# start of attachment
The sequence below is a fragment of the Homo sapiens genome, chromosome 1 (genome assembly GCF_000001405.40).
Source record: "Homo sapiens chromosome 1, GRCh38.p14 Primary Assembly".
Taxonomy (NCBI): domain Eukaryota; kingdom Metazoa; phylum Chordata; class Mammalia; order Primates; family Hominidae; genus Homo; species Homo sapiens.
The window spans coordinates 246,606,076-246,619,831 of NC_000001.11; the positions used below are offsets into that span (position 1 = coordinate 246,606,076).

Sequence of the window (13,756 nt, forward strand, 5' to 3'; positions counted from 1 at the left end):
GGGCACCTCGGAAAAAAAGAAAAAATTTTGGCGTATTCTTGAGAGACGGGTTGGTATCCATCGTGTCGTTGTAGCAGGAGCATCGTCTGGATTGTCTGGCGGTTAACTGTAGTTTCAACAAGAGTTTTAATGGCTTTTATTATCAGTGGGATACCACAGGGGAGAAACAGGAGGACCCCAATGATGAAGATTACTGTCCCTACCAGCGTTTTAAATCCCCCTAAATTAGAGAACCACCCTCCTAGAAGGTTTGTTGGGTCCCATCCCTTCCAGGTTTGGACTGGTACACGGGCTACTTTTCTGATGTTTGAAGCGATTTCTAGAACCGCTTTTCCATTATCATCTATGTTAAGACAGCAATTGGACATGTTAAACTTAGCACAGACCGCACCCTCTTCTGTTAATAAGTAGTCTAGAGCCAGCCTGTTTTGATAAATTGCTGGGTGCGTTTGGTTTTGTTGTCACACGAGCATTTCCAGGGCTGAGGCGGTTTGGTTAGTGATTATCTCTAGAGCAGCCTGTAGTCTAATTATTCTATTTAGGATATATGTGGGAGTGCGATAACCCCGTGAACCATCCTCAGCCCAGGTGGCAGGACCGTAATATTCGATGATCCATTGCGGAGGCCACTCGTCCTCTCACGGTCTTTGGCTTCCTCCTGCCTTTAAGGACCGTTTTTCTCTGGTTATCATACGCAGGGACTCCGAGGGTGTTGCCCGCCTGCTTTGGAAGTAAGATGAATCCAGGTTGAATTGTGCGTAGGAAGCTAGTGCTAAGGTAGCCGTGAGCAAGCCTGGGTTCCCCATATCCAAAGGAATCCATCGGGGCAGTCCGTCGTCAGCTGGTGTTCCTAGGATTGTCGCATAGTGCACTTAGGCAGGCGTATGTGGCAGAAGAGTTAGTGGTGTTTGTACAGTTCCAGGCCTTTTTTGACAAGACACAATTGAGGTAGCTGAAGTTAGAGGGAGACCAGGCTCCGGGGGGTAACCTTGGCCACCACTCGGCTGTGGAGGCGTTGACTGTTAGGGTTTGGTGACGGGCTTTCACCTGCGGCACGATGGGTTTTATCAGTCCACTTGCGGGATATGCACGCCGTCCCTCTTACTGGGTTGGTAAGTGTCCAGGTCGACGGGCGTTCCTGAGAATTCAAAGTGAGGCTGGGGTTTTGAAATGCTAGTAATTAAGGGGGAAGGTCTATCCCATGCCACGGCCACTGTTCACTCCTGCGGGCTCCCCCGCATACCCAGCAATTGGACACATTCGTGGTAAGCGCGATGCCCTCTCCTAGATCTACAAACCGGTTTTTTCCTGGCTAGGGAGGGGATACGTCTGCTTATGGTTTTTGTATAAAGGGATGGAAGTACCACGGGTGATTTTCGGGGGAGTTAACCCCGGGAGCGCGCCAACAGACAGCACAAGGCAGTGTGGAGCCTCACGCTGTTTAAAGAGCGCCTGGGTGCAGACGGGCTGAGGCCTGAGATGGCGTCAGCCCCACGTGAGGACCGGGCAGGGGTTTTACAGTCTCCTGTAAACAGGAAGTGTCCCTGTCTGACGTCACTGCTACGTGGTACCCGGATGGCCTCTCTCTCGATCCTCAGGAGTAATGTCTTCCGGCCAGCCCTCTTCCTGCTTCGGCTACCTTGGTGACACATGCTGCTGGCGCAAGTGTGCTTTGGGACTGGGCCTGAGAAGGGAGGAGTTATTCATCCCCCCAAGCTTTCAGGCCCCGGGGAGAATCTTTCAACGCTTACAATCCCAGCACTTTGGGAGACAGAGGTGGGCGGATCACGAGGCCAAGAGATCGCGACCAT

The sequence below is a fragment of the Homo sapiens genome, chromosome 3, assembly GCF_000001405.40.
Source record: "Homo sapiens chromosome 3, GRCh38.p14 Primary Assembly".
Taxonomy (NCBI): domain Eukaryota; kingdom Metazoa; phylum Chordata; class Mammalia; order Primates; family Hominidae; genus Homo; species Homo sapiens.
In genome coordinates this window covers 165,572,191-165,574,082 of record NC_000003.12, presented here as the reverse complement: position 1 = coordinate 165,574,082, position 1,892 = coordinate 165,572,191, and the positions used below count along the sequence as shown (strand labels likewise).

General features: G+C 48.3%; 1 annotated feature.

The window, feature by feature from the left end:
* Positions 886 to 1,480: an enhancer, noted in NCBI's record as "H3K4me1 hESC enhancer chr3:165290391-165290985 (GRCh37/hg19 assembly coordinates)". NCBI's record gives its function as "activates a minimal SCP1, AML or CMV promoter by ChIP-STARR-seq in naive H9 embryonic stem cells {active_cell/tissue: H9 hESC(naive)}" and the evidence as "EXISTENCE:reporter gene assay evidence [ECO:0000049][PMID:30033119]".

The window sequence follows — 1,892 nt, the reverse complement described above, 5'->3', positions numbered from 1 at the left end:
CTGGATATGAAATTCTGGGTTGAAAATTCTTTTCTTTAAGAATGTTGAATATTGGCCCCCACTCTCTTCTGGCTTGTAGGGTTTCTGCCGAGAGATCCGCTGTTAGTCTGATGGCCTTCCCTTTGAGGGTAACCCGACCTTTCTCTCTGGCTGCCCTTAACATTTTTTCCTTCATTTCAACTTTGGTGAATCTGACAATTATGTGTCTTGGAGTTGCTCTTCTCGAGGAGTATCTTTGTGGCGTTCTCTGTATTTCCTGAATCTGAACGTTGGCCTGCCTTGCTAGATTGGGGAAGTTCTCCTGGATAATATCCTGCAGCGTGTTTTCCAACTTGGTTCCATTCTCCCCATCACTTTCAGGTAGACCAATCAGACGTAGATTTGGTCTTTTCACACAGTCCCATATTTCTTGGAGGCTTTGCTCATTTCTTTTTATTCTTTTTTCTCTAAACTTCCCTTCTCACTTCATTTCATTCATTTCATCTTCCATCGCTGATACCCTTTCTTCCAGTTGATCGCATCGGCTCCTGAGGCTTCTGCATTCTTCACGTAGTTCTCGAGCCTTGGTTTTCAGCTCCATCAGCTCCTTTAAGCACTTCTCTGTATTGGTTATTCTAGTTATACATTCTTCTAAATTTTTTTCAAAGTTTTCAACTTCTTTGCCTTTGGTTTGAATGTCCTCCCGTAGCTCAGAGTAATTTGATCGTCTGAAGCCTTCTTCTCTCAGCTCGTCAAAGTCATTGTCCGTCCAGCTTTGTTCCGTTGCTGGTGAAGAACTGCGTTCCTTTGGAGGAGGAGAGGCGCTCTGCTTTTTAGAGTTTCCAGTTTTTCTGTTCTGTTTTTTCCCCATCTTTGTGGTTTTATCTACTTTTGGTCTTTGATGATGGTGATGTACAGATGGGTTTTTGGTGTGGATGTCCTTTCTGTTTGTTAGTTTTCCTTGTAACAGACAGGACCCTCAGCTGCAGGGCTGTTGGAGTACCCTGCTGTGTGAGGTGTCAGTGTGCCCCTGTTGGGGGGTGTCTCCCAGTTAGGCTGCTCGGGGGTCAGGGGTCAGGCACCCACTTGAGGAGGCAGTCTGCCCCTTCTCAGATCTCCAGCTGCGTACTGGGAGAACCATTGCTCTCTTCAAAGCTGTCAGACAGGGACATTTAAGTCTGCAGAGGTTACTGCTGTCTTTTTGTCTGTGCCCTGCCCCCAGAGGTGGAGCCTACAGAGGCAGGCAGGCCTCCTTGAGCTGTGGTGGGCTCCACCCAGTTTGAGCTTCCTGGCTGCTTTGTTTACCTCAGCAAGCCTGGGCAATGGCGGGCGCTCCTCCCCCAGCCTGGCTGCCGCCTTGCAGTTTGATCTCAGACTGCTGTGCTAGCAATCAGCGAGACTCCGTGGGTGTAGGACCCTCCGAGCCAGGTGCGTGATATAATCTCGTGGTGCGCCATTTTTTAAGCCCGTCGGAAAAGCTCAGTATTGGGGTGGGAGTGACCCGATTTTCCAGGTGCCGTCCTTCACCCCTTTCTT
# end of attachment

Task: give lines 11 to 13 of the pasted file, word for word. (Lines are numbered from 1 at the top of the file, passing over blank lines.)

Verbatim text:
General features: G+C 48.3%; 1 annotated feature.

The window, feature by feature from the left end:
* Positions 886 to 1,480: an enhancer, noted in NCBI's record as "H3K4me1 hESC enhancer chr3:165290391-165290985 (GRCh37/hg19 assembly coordinates)". NCBI's record gives its function as "activates a minimal SCP1, AML or CMV promoter by ChIP-STARR-seq in naive H9 embryonic stem cells {active_cell/tissue: H9 hESC(naive)}" and the evidence as "EXISTENCE:reporter gene assay evidence [ECO:0000049][PMID:30033119]".